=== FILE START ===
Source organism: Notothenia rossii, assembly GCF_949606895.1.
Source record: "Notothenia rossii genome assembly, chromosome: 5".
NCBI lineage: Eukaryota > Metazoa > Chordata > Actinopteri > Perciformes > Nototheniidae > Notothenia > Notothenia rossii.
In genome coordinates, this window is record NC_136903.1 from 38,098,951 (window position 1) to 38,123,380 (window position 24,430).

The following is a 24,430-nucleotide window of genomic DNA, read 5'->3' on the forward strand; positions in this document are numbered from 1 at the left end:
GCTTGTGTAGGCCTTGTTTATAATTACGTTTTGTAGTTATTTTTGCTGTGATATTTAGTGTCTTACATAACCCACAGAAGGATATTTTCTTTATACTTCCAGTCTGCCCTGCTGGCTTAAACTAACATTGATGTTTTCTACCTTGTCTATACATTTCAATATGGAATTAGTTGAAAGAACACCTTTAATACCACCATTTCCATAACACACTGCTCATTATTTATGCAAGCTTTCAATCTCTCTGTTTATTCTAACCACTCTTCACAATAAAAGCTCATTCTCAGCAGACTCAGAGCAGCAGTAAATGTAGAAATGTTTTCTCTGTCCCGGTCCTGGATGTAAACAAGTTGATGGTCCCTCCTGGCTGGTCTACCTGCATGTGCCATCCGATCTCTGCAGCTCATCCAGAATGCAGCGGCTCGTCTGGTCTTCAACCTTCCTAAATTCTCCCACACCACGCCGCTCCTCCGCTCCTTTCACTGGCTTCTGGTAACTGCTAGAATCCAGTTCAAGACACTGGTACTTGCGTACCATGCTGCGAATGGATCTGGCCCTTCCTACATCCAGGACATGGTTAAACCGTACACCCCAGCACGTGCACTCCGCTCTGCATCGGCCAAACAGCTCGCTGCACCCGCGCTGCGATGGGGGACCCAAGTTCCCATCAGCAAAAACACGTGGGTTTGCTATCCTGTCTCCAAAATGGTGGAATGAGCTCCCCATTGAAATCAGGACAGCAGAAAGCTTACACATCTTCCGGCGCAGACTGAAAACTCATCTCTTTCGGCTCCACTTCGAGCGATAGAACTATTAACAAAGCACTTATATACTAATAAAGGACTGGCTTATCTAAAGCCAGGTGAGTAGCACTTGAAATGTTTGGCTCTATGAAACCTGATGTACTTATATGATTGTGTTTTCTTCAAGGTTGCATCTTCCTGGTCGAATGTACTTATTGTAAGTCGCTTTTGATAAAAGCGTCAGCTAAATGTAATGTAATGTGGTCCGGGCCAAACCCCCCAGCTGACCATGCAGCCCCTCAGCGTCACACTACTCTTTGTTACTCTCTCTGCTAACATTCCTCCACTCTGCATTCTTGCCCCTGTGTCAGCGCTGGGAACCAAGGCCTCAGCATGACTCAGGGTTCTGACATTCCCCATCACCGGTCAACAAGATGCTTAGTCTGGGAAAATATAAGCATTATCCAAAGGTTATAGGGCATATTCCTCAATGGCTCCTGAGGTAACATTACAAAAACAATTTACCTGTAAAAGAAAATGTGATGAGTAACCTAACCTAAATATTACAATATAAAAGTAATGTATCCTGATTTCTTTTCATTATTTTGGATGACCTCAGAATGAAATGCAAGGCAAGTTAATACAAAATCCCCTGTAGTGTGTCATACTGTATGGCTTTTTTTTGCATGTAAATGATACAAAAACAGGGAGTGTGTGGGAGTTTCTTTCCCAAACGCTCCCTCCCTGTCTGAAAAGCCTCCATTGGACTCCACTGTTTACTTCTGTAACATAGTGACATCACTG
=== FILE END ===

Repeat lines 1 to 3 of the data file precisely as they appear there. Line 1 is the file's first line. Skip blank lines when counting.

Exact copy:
Source organism: Notothenia rossii, assembly GCF_949606895.1.
Source record: "Notothenia rossii genome assembly, chromosome: 5".
NCBI lineage: Eukaryota > Metazoa > Chordata > Actinopteri > Perciformes > Nototheniidae > Notothenia > Notothenia rossii.